Many English learners can improve their pronunciation by listening carefully to native English speakers and trying to match the up-and-down movement of their sentences.
That is the opinion of Marla Yoshida, an English as a Foreign Language teacher at the University of California, Irvine.
Yoshida wants English learners to look for details that are important to native speakers. These details are not only sounds, she notes. Native speakers also communicate by using pauses, and by saying some words more forcefully than others.
As a result, native speakers might not understand an English learner even if the learner pronounces sounds correctly.
The problem with 'listening and repeating'
Yoshida says that English learners often study pronunciation by listening and repeating something from a recording.
Yoshida says that English learners need to do more than listen and repeat in order to improve their pronunciation:
“I've gradually gotten really interested in pronunciation because it's something that students have trouble with, but they don't always get a lot of really good instruction in it. They just have someone say 'Listen to this recording and repeat … and now, aren't you better?' No! You're not necessarily better. It takes more than that.”
The problem with listen and repeat, says Yoshida, is that when people repeat, they are often not trying to sound like the other person.
“You think that when students are repeating after the teacher, or whatever, they're trying to sound exactly like that person, but they're not.
The sounds that you hear go into your brain … and your brain interprets them or filters them through the sound system of your own language, and what your brain ends up understanding is not everything – it's not what the speaker intended…
You have to try to get past that filter and hear all of the details that are important to someone else.
So you have to try to duplicate what the person is saying."
What details should you try to copy when you listen to an English speaker? Among others, the important details include pauses or breaths, which words to emphasize -- or give special attention to, and intonation – the up and down movement of your voice as you speak.
English speakers, in particular, use a broad range of up and down movements in their voices. These movements can be difficult for English learners to recognize and understand.
Native English speakers might have difficulty understanding English learners when learners use a narrow range of their voice. In other words, native speakers have fewer vocal restrictions when they are speaking. English learners also may use intonation patterns that are different from those in Standard English.
Studying how native speakers use intonation will help English learners better understand what native speakers do with their voices.
If English learners want to start improving their pronunciation, Yoshida suggests that they do an activity called shadowing.
“Shadowing means finding a short audio or video clip that you like… that's maybe 30 seconds long, one minute long, at most two minutes long, and listen to it. Listen to it a couple of times to get the meaning, and to hear where the speaker pauses, and what they emphasize … and what the intonation sounds like – because those are really important things too – not just the sounds. Pronunciation is much more than saying each sound correctly because you can say each sound correctly and still sound really hard to understand…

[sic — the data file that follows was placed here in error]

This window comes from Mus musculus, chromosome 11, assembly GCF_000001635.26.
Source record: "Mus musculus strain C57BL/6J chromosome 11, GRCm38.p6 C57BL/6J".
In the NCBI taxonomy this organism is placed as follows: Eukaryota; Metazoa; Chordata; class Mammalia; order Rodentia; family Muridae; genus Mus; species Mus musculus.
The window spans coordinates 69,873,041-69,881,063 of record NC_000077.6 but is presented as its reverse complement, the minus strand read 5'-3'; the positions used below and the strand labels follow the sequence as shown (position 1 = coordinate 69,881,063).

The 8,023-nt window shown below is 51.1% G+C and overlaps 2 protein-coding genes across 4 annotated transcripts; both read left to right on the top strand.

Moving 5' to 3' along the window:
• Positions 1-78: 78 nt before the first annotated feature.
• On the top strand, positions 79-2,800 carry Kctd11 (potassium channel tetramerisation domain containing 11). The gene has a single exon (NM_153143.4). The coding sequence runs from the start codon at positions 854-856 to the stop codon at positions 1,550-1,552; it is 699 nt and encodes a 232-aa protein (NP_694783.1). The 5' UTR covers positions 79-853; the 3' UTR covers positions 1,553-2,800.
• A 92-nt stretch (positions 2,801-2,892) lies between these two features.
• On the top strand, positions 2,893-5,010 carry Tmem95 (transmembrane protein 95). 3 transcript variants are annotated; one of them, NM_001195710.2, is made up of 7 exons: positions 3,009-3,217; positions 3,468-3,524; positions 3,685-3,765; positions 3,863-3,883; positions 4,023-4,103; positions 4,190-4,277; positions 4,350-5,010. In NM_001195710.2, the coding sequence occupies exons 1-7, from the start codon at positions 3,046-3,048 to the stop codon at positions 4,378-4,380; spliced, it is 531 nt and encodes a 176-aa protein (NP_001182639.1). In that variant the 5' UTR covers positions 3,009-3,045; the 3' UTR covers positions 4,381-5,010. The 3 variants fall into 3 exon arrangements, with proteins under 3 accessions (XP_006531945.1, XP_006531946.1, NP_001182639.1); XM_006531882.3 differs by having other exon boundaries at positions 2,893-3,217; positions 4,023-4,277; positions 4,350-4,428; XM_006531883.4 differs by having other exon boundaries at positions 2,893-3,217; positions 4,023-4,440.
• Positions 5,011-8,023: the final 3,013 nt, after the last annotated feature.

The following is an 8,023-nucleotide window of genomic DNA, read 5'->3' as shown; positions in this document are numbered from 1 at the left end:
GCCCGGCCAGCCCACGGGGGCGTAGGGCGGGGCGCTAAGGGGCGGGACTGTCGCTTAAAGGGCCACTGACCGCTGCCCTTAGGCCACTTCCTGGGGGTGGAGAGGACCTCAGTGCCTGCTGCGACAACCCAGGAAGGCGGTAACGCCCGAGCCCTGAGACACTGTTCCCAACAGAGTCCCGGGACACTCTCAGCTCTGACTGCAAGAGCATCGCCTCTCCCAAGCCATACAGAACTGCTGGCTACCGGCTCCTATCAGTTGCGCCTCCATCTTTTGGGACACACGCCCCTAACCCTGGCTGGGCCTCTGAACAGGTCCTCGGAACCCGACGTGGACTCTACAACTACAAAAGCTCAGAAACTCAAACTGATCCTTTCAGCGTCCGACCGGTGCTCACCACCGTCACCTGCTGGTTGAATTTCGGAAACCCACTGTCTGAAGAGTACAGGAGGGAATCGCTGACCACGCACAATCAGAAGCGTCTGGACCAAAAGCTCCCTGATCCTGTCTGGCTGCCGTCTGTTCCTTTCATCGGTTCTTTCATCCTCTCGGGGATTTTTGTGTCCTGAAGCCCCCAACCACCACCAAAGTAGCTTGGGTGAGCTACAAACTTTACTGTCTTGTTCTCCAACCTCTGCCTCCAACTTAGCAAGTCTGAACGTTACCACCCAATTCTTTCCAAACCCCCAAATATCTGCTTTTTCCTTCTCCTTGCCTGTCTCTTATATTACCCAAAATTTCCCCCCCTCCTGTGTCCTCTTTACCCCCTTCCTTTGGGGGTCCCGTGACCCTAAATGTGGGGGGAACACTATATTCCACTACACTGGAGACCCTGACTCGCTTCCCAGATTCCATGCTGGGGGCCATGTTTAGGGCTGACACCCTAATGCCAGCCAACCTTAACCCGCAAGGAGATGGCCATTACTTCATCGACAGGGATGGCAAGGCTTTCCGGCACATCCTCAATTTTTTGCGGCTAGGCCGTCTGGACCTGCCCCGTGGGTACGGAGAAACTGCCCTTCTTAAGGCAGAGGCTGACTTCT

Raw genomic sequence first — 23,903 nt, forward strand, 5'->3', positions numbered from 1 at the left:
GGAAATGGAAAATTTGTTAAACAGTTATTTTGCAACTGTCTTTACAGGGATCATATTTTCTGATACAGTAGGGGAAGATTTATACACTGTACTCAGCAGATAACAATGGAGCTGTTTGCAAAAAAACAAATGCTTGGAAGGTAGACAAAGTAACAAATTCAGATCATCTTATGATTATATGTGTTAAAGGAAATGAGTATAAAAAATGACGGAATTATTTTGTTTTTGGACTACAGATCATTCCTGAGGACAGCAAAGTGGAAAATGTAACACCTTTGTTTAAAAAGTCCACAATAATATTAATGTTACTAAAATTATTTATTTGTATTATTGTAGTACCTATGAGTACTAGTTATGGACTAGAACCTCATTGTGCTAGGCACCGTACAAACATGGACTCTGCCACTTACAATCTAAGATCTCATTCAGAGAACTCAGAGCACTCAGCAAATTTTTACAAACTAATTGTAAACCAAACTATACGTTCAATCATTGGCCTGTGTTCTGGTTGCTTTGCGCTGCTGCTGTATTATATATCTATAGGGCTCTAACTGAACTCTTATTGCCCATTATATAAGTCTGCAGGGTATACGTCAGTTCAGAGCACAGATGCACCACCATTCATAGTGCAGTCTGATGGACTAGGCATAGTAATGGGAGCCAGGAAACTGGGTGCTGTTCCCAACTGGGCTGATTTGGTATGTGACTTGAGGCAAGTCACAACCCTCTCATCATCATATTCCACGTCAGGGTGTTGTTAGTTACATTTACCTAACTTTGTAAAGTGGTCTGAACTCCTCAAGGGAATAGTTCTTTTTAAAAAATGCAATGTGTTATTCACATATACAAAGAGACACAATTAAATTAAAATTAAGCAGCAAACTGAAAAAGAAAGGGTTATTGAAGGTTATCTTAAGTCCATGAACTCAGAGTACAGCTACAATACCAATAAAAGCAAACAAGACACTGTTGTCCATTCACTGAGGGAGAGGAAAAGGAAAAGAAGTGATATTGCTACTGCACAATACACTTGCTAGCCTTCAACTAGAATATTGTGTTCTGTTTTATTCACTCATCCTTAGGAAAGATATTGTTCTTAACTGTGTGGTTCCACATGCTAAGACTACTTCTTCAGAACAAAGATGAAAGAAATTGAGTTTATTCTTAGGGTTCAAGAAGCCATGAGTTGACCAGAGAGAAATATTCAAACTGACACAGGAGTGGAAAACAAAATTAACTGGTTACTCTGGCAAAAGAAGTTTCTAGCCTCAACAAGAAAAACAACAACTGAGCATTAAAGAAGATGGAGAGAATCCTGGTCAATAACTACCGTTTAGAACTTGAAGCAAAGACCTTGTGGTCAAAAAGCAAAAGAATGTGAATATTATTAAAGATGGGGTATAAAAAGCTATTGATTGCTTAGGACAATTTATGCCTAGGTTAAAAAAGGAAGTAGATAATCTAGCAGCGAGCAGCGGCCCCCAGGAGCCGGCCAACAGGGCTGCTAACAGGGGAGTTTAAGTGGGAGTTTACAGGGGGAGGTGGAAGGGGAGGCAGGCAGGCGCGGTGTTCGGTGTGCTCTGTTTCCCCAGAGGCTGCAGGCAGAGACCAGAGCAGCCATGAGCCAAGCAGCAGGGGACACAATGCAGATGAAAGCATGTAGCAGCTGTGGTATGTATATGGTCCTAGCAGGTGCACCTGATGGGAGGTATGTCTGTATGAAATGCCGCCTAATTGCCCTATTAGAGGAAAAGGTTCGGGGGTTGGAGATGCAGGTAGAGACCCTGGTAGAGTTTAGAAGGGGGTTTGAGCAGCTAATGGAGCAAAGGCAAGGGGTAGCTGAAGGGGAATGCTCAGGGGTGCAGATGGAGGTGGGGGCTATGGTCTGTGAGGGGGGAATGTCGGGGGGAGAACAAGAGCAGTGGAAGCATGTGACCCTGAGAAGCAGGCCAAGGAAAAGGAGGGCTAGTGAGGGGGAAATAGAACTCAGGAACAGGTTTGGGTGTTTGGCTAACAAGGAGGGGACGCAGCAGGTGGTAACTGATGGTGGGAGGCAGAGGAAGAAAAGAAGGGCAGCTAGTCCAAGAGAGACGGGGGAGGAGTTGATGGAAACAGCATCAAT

So, find a short clip, listen to it, mark things that you notice, then listen a few more times just to sort of let those sounds become a part of your brain, and then start imitating. And imitate trying to sound exactly like that person.”
What does shadowing look like?
Here is a short example of what a shadowing activity could look like.
The example comes from Martha Kolln's book Rhetorical Grammar*:
"One of the most important aspects of your expertise with sentences is your sense of rhythm."
Listen to the sentence several times.
Then try to mark the intonation of the voice. Listen for emphasized words.
Sentence intonation example from Matha Kolln's Rhetorical Grammar
In the sentence, you can hear that some syllables are emphasized, while others are not. Overall, the voice falls after important syllables, notably at the end of the sentence.
English sentences often emphasize words at the end of a sentence – the place where you usually find new information. The next time you are reading and listening to a story, try to mark the patterns of intonation that you hear.
Remember, all our stories have audio, so you can print the story and do a shadowing exercise while listening to the story. Give shadowing a try, and let us know how it works for you!
I'm John Russell.
Tim Murphey, a teacher in Japan, has a video of students doing shadowing and summarizing. You can watch it on You Tube here:
John Russell reported on this story for Learning English. George Grow and Kelly Jean Kelly were the editors.
*Kolln, Martha. Rhetorical Grammar, 3rd Edition. Allyn and Bacon,1999. pg. 24
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Words in This Story
pronunciation – n. the way in which a word or name is pronounced
pronounce – v. to make the sound of a word or letter with your voice
interprets – v. explains the meaning of something
filters – v. passes something through a filter to remove something unwanted
duplicate – v. to make an exact copy of something
emphasize – v. to give special attention to something : to place emphasis on something
intonation – n. the rise and fall in the sound of your voice when you speak
range – n. all the notes that a particular person can sing or that a particular musical instrument can make
syllable – n. any one of the parts into which a word is naturally divided when it is pronounced